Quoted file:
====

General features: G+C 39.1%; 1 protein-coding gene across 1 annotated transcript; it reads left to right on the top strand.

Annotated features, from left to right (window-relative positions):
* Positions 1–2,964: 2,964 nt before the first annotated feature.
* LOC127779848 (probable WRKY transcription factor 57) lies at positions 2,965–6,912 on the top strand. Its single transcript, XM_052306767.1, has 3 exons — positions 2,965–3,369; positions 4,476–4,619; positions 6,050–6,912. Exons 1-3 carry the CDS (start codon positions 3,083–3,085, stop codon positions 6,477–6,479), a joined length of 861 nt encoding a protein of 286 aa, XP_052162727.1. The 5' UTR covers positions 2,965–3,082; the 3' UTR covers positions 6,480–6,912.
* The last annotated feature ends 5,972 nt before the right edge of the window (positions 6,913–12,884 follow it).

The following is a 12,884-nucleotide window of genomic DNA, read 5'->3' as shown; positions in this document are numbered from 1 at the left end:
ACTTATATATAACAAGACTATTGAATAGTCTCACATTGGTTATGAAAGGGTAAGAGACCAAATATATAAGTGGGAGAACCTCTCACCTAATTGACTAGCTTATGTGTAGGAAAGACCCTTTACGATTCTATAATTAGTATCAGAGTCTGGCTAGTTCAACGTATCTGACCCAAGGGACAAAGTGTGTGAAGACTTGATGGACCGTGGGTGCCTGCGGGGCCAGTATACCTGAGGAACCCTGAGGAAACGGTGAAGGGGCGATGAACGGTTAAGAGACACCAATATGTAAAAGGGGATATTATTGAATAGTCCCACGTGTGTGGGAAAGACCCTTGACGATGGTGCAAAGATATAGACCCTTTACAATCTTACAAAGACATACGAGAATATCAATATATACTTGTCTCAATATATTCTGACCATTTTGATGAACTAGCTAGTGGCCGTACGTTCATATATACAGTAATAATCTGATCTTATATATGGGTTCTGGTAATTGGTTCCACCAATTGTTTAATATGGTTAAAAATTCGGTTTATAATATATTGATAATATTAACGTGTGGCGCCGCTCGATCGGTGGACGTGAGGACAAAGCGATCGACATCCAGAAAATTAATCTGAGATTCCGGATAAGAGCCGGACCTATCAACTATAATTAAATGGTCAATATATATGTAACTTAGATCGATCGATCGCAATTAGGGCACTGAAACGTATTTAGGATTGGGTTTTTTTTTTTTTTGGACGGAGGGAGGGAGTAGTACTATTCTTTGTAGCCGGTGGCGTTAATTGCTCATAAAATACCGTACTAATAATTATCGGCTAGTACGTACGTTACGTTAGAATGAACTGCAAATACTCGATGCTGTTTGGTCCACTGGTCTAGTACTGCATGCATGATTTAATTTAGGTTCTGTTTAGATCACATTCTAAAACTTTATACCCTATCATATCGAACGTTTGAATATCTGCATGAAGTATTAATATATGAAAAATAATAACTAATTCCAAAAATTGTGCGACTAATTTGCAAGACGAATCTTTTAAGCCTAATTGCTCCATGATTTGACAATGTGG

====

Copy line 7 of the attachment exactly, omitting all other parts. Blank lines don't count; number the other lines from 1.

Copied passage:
ACTTATATATAACAAGACTATTGAATAGTCTCACATTGGTTATGAAAGGGTAAGAGACCAAATATATAAGTGGGAGAACCTCTCACCTAATTGACTAGCTTATGTGTAGGAAAGACCCTTTACGATTCTATAATTAGTATCAGAGTCTGGCTAGTTCAACGTATCTGACCCAAGGGACAAAGTGTGTGAAGACTTGATGGACCGTGGGTGCCTGCGGGGCCAGTATACCTGAGGAACCCTGAGGAAACGGTGAAGGGGCGATGAACGGTTAAGAGACACCAATATGTAAAAGGGGATATTATTGAATAGTCCCACGTGTGTGGGAAAGACCCTTGACGATGGTGCAAAGATATAGACCCTTTACAATCTTACAAAGACATACGAGAATATCAATATATACTTGTCTCAATATATTCTGACCATTTTGATGAACTAGCTAGTGGCCGTACGTTCATATATACAGTAATAATCTGATCTTATATATGGGTTCTGGTAATTGGTTCCACCAATTGTTTAATATGGTTAAAAATTCGGTTTATAATATATTGATAATATTAACGTGTGGCGCCGCTCGATCGGTGGACGTGAGGACAAAGCGATCGACATCCAGAAAATTAATCTGAGATTCCGGATAAGAGCCGGACCTATCAACTATAATTAAATGGTCAATATATATGTAACTTAGATCGATCGATCGCAATTAGGGCACTGAAACGTATTTAGGATTGGGTTTTTTTTTTTTTTGGACGGAGGGAGGGAGTAGTACTATTCTTTGTAGCCGGTGGCGTTAATTGCTCATAAAATACCGTACTAATAATTATCGGCTAGTACGTACGTTACGTTAGAATGAACTGCAAATACTCGATGCTGTTTGGTCCACTGGTCTAGTACTGCATGCATGATTTAATTTAGGTTCTGTTTAGATCACATTCTAAAACTTTATACCCTATCATATCGAACGTTTGAATATCTGCATGAAGTATTAATATATGAAAAATAATAACTAATTCCAAAAATTGTGCGACTAATTTGCAAGACGAATCTTTTAAGCCTAATTGCTCCATGATTTGACAATGTGG